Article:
Solar-powered Pipe desalinizes 1.5 billion gallons of drinking water for California
The infrastructure California needs to generate energy for electricity and clean water, which will be significant, need not blight the landscape. Designs like The Pipe demonstrate how the provision of public services like these can be knitted into every day life in a healthy, aesthetically-pleasing way. A finalist of the 2016 Land Art Generator Initiative design competition for Santa Monica Pier, the solar-powered plant deploys electromagnetic desalination to provide clean drinking water for the city and filters the resulting brine through on-board thermal baths before it is reintroduced to the Pacific Ocean.
“LAGI 2016 comes to Southern California at an important time,” write Rob Ferry and Elizabeth Monoian,co-founders of the Land Art Generator Initiative. “The sustainable infrastructure that is required to meet California’s development goals and growing population will have a profound influence on the landscape. The Paris Climate Accord from COP 21 has united the world around a goal of 1.5–2° C, which will require a massive investment in clean energy infrastructure.”
For this particular competition, LAGI asked designers to submit proposals that incorporate either an energy or drinking water component, since they are inextricably intertwined, or both. Khalili Engineersfrom Canada chose to power an electromagnetic desalination device using solar power. And – in keeping with the public art and educational aspect of LAGI’s overall environmental and social crusade – The Pipe is a beautiful design that allows people to seamlessly interact with their source of drinking water without any of the unpleasant side effects typically associated with energy generation.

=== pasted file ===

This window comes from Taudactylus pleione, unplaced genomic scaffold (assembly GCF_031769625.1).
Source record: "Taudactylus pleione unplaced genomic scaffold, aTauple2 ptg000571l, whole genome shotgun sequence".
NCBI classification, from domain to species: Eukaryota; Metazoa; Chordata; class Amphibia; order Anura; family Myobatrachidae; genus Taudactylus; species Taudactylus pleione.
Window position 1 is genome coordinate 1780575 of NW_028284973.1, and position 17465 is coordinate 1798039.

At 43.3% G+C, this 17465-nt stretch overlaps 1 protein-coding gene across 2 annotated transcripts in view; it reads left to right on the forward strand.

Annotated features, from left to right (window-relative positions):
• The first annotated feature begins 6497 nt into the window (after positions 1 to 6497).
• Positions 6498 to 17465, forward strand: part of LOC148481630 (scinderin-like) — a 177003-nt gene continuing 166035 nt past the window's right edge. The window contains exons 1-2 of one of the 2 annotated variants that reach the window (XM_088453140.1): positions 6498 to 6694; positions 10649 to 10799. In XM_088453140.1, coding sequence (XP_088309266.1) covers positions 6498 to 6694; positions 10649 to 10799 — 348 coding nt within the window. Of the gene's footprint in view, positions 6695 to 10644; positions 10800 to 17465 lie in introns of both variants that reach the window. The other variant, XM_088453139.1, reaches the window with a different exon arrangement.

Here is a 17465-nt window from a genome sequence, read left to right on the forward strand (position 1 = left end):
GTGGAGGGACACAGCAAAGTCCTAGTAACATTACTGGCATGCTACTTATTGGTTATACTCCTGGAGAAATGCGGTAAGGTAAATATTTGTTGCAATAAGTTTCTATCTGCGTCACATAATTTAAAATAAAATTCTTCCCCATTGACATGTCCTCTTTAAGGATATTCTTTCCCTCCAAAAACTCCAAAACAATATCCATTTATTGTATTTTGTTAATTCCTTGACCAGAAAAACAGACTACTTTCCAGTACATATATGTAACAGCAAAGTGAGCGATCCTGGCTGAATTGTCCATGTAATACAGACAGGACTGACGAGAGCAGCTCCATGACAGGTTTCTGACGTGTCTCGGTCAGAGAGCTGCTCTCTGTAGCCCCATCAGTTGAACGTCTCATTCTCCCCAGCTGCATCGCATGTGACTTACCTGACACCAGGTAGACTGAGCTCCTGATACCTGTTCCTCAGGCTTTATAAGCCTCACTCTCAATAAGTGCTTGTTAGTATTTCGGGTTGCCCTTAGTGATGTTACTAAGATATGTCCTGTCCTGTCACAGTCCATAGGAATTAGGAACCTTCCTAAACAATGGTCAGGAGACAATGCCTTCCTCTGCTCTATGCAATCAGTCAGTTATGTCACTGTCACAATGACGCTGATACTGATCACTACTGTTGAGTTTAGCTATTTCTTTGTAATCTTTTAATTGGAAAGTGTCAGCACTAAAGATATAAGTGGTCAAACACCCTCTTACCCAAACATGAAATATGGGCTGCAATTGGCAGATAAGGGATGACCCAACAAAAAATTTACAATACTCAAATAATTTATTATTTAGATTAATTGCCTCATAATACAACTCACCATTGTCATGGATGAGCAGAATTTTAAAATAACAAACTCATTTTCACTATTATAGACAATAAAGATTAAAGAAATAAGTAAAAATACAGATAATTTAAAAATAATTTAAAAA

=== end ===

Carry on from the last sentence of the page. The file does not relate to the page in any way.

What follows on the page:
“Above, solar panels provide power to pump seawater through an electromagnetic filtration process below the pool deck, quietly providing the salt bath with its healing water and the city with clean drinking water,” the design team writes in their brief. “The Pipe represents a change in the future of water.”
According to Khalili Engineers, their design, a long gleaming thing visible from Santa Monica Pier, is capable of generating 10,000 MWh each year, which will in turn produce 4.5 billion liters (or 1.5 billion gallons) of drinking water. Given the current drought throughout California, and the dearth of water in general, a variety of urban micro generators such as this can complement utility-scale energy generation.
“What results are two products: pure drinkable water that is directed into the city’s primary water piping grid, and clear water with twelve percent salinity. The drinking water is piped to shore, while the salt water supplies the thermal baths before it is redirected back to the ocean through a smart release system, mitigating most of the usual problems associated with returning brine water to the sea.”